The Four Pillars of Innovation

Evo is passionate about innovation in education, and that passion has only grown in his years as a design teacher. His understanding of innovation is quite functional, and he sees it made up of four pillars: knowledge, creativity, characteristics, and culture.

Innovation is his heartbeat for education, he says, and the idea of student agency flows naturally from there. Voices that influence Evo’s thoughts on innovation include Tony Wagner, Craig Kemp, Adam Hill, Kieran Kelly, Steve Bambury, and others. 

Building Movements That Inspire Change and Transformation in Education

Vehicles like InnovationX and Agents for Agency allow me to directly connect with people on an interactive level,” Evo shares.

Even with the appearance of COVID-19, Evo is committed to growing these movements and continuing to learn and gain inspiration from the like-minded educators who join forces in the process. His goal is to inspire as many educators as possible and provide them with the tools to help them inspire students to become the innovators of tomorrow.

An Expression of Personal Passion: Project Decade

“I’ve always been quite a positive person,” Evo says. It’s been in the last year or so that some of Evo’s friends have encouraged him to channel those passions into efforts that motivate positive change and transformation in the lives of others, and that’s what motivates him today.

Project Decade is one expression of those efforts. On his Instagram account, he shares daily inspiration and thoughts around inspiration, passion, places, and people. If we can stay in touch with those four on a daily level, Eve suggests, we’ll continue to find ourselves and live positive lives.

Finding Productivity in Ways That Work for You

Evo is quick to admit that his daily routine is not the healthiest: he knows he needs to get to bed earlier and eat more intentionally. Some of the traditionally rigid advice about productivity and time management hasn’t worked for him, he says, but one thing he has found reliable is to work as and when he wants to.

If that means sitting with his wife with both of their laptops open and Netflix on the TV, then so be it. No, it may not be the highest level of productivity on the planet, but it strikes a comfortable balance between having a life, being human, and chipping away at projects to the extent that he’s inclined to do so. 

Voices That Spark Evo’s Thinking and Ignite His Professional Practice

On Twitter, Evo shouts out the Lead Agents that have been so instrumental in supporting The Agency’s work in North America, including @KBahri5, @TheWrightLeader, @Support_A_Teach, @ChrisQuinn64, @BBray27, and many more. “These guys inspire me on a daily basis by the things they do and the suggestions they make both on and off Twitter,” Evo says.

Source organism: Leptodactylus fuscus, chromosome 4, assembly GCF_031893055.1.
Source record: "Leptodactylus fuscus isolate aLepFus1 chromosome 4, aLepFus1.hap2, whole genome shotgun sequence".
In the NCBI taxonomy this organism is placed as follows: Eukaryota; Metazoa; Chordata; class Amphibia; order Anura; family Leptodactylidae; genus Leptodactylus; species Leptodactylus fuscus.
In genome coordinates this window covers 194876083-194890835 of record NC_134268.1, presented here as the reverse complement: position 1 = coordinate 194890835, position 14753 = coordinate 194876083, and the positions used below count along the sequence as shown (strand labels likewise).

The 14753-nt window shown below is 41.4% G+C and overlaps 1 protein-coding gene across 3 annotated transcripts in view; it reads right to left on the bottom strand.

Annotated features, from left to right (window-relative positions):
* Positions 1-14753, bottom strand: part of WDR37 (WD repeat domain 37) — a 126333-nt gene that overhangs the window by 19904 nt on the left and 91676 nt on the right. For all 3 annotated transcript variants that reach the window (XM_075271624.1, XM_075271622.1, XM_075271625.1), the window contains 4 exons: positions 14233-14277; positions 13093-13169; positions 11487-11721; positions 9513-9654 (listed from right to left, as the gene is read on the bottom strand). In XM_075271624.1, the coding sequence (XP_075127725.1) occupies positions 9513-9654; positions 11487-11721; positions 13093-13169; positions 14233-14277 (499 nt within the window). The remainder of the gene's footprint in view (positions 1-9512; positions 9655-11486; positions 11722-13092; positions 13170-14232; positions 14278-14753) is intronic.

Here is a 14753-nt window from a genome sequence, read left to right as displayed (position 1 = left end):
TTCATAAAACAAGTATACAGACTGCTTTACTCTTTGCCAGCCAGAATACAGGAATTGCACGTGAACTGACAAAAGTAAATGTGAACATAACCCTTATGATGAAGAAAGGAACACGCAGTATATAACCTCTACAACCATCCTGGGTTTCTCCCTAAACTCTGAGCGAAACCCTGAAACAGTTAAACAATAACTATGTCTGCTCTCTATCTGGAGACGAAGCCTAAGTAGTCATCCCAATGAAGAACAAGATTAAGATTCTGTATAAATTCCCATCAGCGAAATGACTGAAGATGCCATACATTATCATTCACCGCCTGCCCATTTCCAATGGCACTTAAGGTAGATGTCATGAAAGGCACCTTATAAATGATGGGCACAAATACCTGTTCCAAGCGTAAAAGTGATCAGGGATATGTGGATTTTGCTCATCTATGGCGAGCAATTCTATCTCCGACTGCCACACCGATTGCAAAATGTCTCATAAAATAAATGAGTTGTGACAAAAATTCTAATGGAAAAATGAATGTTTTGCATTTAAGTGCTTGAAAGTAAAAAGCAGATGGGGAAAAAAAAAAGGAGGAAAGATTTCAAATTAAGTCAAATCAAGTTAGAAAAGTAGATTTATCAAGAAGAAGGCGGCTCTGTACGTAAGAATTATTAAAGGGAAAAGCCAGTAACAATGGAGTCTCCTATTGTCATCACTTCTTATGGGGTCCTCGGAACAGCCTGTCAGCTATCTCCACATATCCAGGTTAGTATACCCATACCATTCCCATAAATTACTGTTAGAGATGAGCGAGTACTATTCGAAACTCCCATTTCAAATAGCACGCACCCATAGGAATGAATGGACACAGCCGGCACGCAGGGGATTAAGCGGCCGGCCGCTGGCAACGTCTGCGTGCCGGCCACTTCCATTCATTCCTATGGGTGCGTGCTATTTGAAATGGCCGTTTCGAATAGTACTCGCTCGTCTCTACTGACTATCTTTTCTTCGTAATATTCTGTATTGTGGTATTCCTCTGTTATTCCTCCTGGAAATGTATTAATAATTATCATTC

The power to really move things forward in the classroom comes from collaboration, Evo says, and in that regard, nothing beats the edtech tools found in the G Suite (now Google Workspace), including the workflow and applications associated with Google Classroom.

When asked to recommend a book that was influential in his journey, Evo points to Screw It, Let’s Do It: 14 Lessons on Making It to the Top While Having Fun & Staying Green by Richard Branson.

When it comes to YouTube, Evo’s more of a searcher and surfer than a subscriber. But on Netflix, one of his recent favorites has been Drive to Survive, a series about Formula One racing. It’s a great place to learn about how people deal with success and failure at a very high level, Evo says. It gives some great perspective for the space you’re in, and it builds your growth mindset in the process.

We sign off on this international learning experience, and Evo gives us the best ways to connect with him and follow his work. See below for details!

Follow Evo

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Song Track Credits

  • Sunrise Drive by South London Hifi*
  • Anthem by The Grand Affair*
  • Coupe by The Grand Affair
  • Species by Diamond Ortiz
  • *tracks courtesy of the YouTube Audio Library

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Chromebooks: Wins, Questions, Tips, and Best Practices

On this edition of the Roundtable, I connected with Justine Wright, Emily Russo, Jessica Reed, Scott Nunes, and John Sowash from the Google Classroom to discuss the state of Chromebooks in education today: what’s working, what needs to improve, and what are some strategies that are worth sharing?

Questions That Guided Our Discussion